Little-known Iraqi tragedy comes to light at Yavapai College

Courtesy photo<br>
Witnesses photographed at the site of the March 2007 bombing of Baghdad’s al-Mutanabbi Street.

Courtesy photo<br> Witnesses photographed at the site of the March 2007 bombing of Baghdad’s al-Mutanabbi Street.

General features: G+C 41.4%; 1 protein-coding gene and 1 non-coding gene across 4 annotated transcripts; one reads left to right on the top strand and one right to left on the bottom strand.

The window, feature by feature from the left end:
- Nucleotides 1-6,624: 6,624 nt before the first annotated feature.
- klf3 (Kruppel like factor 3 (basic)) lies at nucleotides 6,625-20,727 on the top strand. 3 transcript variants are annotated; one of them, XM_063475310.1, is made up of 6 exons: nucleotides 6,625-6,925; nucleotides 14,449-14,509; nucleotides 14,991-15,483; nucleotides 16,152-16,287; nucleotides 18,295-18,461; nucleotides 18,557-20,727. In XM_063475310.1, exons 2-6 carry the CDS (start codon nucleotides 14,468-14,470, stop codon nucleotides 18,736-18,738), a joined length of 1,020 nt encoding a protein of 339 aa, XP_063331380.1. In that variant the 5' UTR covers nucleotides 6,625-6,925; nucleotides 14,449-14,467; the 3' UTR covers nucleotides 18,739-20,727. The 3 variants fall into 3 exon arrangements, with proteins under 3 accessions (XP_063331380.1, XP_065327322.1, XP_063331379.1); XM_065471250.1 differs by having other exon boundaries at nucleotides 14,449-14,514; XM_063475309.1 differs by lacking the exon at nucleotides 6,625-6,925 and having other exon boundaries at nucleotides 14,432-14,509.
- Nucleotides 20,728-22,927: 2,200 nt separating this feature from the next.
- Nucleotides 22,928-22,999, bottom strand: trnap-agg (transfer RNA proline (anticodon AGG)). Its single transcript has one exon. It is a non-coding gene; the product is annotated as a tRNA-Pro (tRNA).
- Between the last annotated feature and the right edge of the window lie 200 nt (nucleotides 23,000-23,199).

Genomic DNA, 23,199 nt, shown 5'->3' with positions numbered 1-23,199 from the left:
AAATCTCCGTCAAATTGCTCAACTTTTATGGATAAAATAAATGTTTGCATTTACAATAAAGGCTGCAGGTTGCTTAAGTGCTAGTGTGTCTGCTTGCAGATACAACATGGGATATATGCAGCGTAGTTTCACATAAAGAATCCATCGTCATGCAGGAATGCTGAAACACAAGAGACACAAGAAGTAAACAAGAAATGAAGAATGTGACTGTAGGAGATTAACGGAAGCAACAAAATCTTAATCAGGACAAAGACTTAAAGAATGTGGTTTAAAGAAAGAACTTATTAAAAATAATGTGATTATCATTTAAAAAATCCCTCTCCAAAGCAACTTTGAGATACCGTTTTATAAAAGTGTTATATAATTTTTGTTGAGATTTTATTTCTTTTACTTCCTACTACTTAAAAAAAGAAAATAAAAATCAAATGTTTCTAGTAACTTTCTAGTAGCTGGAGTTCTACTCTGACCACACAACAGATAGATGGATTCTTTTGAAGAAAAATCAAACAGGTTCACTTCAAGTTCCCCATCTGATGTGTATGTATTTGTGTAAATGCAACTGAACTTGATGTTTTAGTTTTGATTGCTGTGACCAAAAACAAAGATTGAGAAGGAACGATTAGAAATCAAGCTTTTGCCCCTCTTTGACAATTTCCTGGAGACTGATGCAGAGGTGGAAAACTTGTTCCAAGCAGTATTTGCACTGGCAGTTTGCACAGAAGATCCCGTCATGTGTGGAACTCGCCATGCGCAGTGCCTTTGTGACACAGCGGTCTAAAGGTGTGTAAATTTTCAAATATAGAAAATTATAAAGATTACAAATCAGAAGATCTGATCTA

PRESCOTT - Yavapai College's Literary Southwest Series unveils a stunning and disturbing art and literary exhibition to bring awareness of a 2007 car-bomb attack on Baghdad's al-Mutanabbi Street, which killed dozens and injured more than 100.Since the 10th century, Iraqis have referred to the street as "the street of booksellers," according Jim Natal, the exhibition director. The street was devastated in the attack and didn't open again for over a year."This is our most ambitious program yet, involving both the Yavapai College Art Gallery and Library, in a moving visual and literary tribute to a horrible act of cultural destruction that rippled around the world," said Natal, who oversees the international-traveling exhibition of 130 collaborative "broadside" photographs (one for each person killed or injured in the bomb blast).From 5-7 tonight, Natal invites the public to the opening reception of "Al-Mutanabbi Street Starts Here" in the art gallery, which is located in the Performance Hall building at the Yavapai College main campus, 1100 E. Sheldon St., Prescott.After the opening reception, Beau Beausoleil, a published poet and bookseller living in San Francisco, whom Natal calls "the force behind the broadside exhibit," offers a poetry reading along with Iraqi-American poet Dunya Mikhail. The readings and discussion will take place in the college library's Susan N. Webb Community Room.In a March 5, 2009, Time magazine article, journalist Nick McDonnell quoted former bookstore owner Afram Hussein al-Fufuli: "Here they also sold bridles, saddles and shoes for religious men," said al-Fufuli, who sold books from the bookstore that he said his father opened in 1930. The attack did enough damage to the street to close it to passersby for over a year.Mikhail has published five books in Arabic and two in English. In 2001, she won the United Nations Human Rights Award for Freedom of Writing."Her work has such power because of its simplicity and its subtlety, as well as the cold fact that she has witnessed and survived what she writes about," Natal said. "I've been wanting to feature Dunya ever since I woke up to her reading her poetry one morning on NPR a few years ago."Both her work and the broadside show can stand alone, but together tonight they will be even more stunning."Mikhail fled her Iraqi home after Saddam Hussein put her on his enemies list. She wrote her first poems as a teenager at the start of the Iran-Iraq War. One of her collections is called "The War Works Hard:"[It] builds new housesfor the orphans,invigorates the coffin makers,gives grave diggersa pat on the backand paints a smile on the leader's face.The war works with unparalleled diligence!Yet no one gives ita word of praise.In conjunction with the art show, which runs through March 26, the library has a continuous showing of a short documentary film, "A Candle for the Shabander Café."For more information about the exhibition or lecture, call 776-2276, e-mail james.natal@yc.edu.